Illegitimate Son brings a Nightwish-like sonority, presenting all elements fans of the genre enjoy such as rhythmic drums, melodious riffs and strong female vocals, with adrenaline and passion flowing throughout the entire song which, in the end, makes it one of the top moments of the album without a shadow of a doubt. And speeding up their pace, Kantica awes us all with Psychological Vampire, a full-bodied shredding feast-like song with Andy and Vevo being absolutely on fire with their axes, also with Chiara increasing her vocal reach, culminating in a truly inspiring performance by our Italian diva. The second to last song in Reborn in Aesthetics, named Lovecide, is an interesting power ballad by Kantica, displaying pounding drums and a dark and ethereal atmosphere, with the music flowing smoothly from start to finish thanks to the excellent guitar lines by both Andy and Vevo. And closing the album there’s more first-class Melodic and Symphonic Metal for our avid ears in the form of a song titled Mescaline, with its solid and steady musicality being complemented by eerie sounds and elements in the background, captivating our attention while Enrico and Andy have a short and sweet solo duel.

You can take a full, detailed listen at Reborn in Aesthetics on Spotify, keep up-to-date with everything Kantica on their Facebook page, and grab your copy of such excellent display of symphonic and melodic music on the Revalve Records Big Cartel, as wel as on iTunes or on Amazon. After listening to Reborn in Aesthetics, it seems that after all lineup changes Kantica have finally reached their desired shape and form, providing fans of Symphonic Metal a well-balanced and fun alternative hailing from the Italian underground scene, and let’s hope the magic crafted by Kantica goes on for years to come with more top-tier releases like their debut installment.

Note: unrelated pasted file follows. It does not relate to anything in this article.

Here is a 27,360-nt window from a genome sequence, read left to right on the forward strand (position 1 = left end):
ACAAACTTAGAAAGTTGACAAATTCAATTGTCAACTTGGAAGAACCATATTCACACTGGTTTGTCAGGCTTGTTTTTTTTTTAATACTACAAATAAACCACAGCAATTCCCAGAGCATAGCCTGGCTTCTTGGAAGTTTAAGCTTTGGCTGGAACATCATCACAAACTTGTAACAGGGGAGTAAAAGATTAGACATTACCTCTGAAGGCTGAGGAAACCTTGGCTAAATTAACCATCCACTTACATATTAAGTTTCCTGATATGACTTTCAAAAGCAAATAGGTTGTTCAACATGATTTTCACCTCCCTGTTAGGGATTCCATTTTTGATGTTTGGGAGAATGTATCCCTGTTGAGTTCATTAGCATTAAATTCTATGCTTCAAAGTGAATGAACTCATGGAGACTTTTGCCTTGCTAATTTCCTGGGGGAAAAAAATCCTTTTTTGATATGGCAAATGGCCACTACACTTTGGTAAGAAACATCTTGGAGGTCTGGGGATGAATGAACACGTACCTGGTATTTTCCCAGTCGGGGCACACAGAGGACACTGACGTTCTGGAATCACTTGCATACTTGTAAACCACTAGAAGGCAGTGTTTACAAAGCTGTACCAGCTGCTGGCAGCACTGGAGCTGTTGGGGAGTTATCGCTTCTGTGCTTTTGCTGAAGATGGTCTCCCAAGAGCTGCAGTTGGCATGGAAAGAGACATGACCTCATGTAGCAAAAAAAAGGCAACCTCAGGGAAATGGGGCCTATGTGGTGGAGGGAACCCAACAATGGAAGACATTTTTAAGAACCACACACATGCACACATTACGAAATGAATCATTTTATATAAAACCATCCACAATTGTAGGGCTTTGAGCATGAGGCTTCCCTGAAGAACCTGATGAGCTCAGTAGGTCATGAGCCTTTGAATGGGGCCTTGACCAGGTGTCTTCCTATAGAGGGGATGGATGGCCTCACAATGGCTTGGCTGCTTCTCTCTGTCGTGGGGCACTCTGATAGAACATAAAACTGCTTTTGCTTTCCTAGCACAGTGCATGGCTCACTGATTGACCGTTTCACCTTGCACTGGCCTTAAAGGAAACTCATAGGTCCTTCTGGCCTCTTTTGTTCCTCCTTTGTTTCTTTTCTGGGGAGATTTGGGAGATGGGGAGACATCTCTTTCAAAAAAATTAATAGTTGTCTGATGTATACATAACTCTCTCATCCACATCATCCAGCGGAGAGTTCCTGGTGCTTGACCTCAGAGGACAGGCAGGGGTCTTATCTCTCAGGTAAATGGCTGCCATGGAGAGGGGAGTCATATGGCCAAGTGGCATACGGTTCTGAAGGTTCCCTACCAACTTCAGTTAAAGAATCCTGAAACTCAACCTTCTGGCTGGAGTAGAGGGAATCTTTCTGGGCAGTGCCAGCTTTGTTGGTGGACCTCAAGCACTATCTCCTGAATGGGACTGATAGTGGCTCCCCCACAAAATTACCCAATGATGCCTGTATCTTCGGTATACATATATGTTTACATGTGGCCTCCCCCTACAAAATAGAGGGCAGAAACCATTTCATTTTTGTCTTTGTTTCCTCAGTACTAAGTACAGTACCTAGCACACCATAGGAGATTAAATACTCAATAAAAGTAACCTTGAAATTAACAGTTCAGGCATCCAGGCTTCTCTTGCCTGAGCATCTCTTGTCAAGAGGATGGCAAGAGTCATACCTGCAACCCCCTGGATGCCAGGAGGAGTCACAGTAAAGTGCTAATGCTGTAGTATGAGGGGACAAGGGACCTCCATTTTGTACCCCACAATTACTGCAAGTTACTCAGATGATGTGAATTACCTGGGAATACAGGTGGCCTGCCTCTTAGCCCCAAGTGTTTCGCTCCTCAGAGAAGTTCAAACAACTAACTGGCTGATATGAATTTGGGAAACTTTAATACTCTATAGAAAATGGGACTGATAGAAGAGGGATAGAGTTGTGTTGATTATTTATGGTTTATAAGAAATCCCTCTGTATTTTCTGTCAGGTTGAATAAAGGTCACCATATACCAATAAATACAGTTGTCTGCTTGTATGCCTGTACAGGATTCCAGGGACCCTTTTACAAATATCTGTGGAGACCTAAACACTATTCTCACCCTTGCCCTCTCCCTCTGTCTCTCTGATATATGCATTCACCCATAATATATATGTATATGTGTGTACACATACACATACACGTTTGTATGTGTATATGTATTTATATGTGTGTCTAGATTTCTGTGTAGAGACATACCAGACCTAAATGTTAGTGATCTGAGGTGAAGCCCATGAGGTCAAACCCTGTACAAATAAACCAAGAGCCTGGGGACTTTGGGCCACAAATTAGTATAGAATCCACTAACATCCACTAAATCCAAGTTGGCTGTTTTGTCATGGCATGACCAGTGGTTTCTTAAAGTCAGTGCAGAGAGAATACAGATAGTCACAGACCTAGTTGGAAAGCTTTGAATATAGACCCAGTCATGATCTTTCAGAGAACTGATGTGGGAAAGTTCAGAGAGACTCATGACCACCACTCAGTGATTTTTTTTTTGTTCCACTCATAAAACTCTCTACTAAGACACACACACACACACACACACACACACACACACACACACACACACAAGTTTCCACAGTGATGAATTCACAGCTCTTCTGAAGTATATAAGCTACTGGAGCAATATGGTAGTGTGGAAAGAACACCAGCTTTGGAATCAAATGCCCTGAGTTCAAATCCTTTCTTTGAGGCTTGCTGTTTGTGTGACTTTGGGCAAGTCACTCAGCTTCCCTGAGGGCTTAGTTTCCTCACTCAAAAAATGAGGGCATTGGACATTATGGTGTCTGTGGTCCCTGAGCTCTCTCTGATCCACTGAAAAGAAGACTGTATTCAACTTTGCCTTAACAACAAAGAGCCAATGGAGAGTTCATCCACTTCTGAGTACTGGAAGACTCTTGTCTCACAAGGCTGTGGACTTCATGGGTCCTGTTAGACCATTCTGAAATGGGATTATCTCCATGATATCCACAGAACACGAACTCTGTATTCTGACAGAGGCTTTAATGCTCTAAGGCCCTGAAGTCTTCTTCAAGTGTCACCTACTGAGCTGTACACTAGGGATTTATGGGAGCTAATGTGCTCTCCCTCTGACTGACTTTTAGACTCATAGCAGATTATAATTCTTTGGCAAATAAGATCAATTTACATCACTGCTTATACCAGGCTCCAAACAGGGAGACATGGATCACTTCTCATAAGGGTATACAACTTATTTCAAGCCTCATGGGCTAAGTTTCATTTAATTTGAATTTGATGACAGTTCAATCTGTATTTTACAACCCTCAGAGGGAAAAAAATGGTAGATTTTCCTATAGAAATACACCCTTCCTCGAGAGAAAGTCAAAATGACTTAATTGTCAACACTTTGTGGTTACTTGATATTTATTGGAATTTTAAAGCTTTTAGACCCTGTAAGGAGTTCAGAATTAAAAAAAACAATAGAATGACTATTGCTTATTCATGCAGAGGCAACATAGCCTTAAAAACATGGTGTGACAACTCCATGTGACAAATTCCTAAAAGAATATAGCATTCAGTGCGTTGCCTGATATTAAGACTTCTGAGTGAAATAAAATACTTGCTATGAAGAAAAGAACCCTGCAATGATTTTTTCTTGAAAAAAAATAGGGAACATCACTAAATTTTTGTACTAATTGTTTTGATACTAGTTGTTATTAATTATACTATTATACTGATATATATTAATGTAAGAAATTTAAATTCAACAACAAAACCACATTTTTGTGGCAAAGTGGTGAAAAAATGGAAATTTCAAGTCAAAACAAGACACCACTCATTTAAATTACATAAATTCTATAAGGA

Best moments of the album: Hellborn Lust, Albatross, Illegitimate Son and Psychological Vampire.

Worst moments of the album: None.

Released in 2018 Revalve Records

Track listing
1. (Re)Born Unto Aestheticism (Instrumental) 1:14
2. Fascination of the Elements 5:55
3. And Then There Was Pain 4:23
4. Hellborn Lust 4:23
5. Albatross 4:59
6. R.E.M. State 4:42
7. From Decay to Ascension 3:10
8. Illegitimate Son 5:10
9. Psychological Vampire 5:00
10. Lovecide 5:11
11. Mescaline 5:13

Band members
Chiara Manese – vocals
Andy “K” Cappellari – lead guitars
Matteo “Vevo” Venzano – rhytm guitar
Fulvio De Castelli – bass
Enrico Borro – keyboards
Tiziana “Titti” Cotella – drums*

Guest musicians
Fabio Rinaudo – bagpipes
Michel Balatti – tin whistle, flute
Stefano Pellegrino – cello
Mattia Fenoglio – percussion

* Drums recorded by Daniele Barbarossa